GENEVA (21 December 2022) — UN experts* today condemned in the strongest terms the latest decision of the Taliban that excludes women and girls from universities, a further violation of their human rights and the application of multiple irrational restrictions that may amount to gender persecution, a crime against humanity. Their statement is as follows:
“Yesterday’s announcement of cabinet decision number 28 to immediately suspend until further notice women and girls from universities across the country is a flagrant violation of their human rights enshrined in multiple international treaties, to which Afghanistan is a signatory and will lead to disastrous consequences for Afghans. We understand that only the Amir, Sheikh Haibatullah, and a handful of close advisers are seeking to deny education to women and girls beyond primary level, as was the situation that pertained when the Taliban were last in power in the 1990s. Most Afghans, including some Taliban, do not support the exclusion of women and girls from the education system, and are seriously concerned about the consequences for the whole nation. It is unparalleled globally and Afghan and other Islamic scholars say there is no religious or cultural justification for it.
Denying women and girls their right to education will lead to significantly reduced opportunities for them, immense psychological impacts on their mental health, and poorer wellbeing. It will severely limit women’s access to economic opportunities and resources, which will have an adverse impact on their families, communities and the nation as a whole. Educating women and girls lays the foundation for women’s economic empowerment, and is fundamental to achieving gender equality. Without educated women, there will be fewer professionals to serve the population and take Afghanistan forward to prosperity. For example, without women doctors, women and girls will not receive adequate medical care as the de facto authorities restrict male physicians from treating women and girls. Without women teachers, who previously made up 82 per cent of the Ministry of Education staff, children’s learning will suffer. Without women lawyers, women and their families will not have equal access to justice. The intergenerational impacts of such a restriction will be profound and disastrous for Afghanistan.
We urgently call on the de facto authorities to immediately restore access to education at all levels for women and girls and to instruct schools and universities across the country to immediately and unconditionally accept female students in all courses. We urge the Taliban to stop using women and girls’ safety as a pretext for imposing severe and disproportionate restrictions on them and instead address the root cause of violence and discrimination against women and girls – namely the behaviour and attitudes of men who view them inferior and subordinate to men and boys.
The attempts by the Taliban to erase women and girls from all spheres of public life and to silence the voices of women and girls will likely have severe consequences on peace and security beyond Afghanistan. It is also a serious challenge to the United Nations’ women, peace and security agenda and to women’s rights and gender equality globally. We call on the international community to take a strong stand in defence of women everywhere and to adopt policies and judicial actions proportionate to the Taliban’s discriminatory actions whilst steadfastly supporting Afghan women to enjoy all their human rights, including the right of equal access to education at all levels.’’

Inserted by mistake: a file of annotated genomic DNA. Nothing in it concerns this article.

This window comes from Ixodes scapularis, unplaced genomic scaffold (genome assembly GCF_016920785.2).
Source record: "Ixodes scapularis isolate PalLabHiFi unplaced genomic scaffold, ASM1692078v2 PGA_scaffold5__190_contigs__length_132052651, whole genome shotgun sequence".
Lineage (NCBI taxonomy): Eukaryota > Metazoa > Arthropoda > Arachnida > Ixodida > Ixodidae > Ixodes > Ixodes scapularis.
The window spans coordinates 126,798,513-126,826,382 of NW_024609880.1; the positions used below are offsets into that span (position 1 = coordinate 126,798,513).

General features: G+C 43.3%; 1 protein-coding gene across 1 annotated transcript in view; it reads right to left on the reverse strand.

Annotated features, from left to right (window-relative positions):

*The Experts: Richard Bennett, Special Rapporteur on the situation of human rights in Afghanistan; Saad Afarargi, Special Rapporteur on the right to development; Alexandra Xanthaki, Special Rapporteur on cultural rights; Fionnuala Ní Aoláin, Special Rapporteur on the promotion and protection of human rights and fundamental freedoms while countering terrorism; Tlaleng Mofokeng, Special Rapporteur on the Right of everyone to the highest attainable standard of physical and mental health; Michael Fakhri, Special Rapporteur on the right to food; Olivier De Schutter, Special Rapporteur on extreme poverty and human rights; Dorothy Estrada Tanck (Chair), Ivana Radačić (Vice-Chair), Elizabeth Broderick, Meskerem Geset Techane and Melissa Upreti, Working Group on discrimination against women and girls; Margaret Satterthwaite, Special Rapporteur on the independence of judges and lawyers; Gerard Quinn, Special Rapporteur on the rights of persons with disabilities; Clément Nyaletsossi Voule, Special Rapporteur on the rights to freedom of peaceful assembly and of association; Reem Alsalem, Special Rapporteur on violence against women and girls, its causes and consequences; Farida Shaheed, Special Rapporteur on the right to education; Nazila Ghanea, Special Rapporteur on freedom of religion or belief; Irene Khan, Special Rapporteur on the promotion and protection of the right to freedom of opinion and expression.
The Special Rapporteurs, Independent Experts and Working Groups are part of what is known as the Special Procedures of the Human Rights Council. Special Procedures, the largest body of independent experts in the UN Human Rights system, is the general name of the Council’s independent fact-finding and monitoring mechanisms that address either specific country situations or thematic issues in all parts of the world. Special Procedures’ experts work on a voluntary basis; they are not UN staff and do not receive a salary for their work. They are independent from any government or organization and serve in their individual capacity.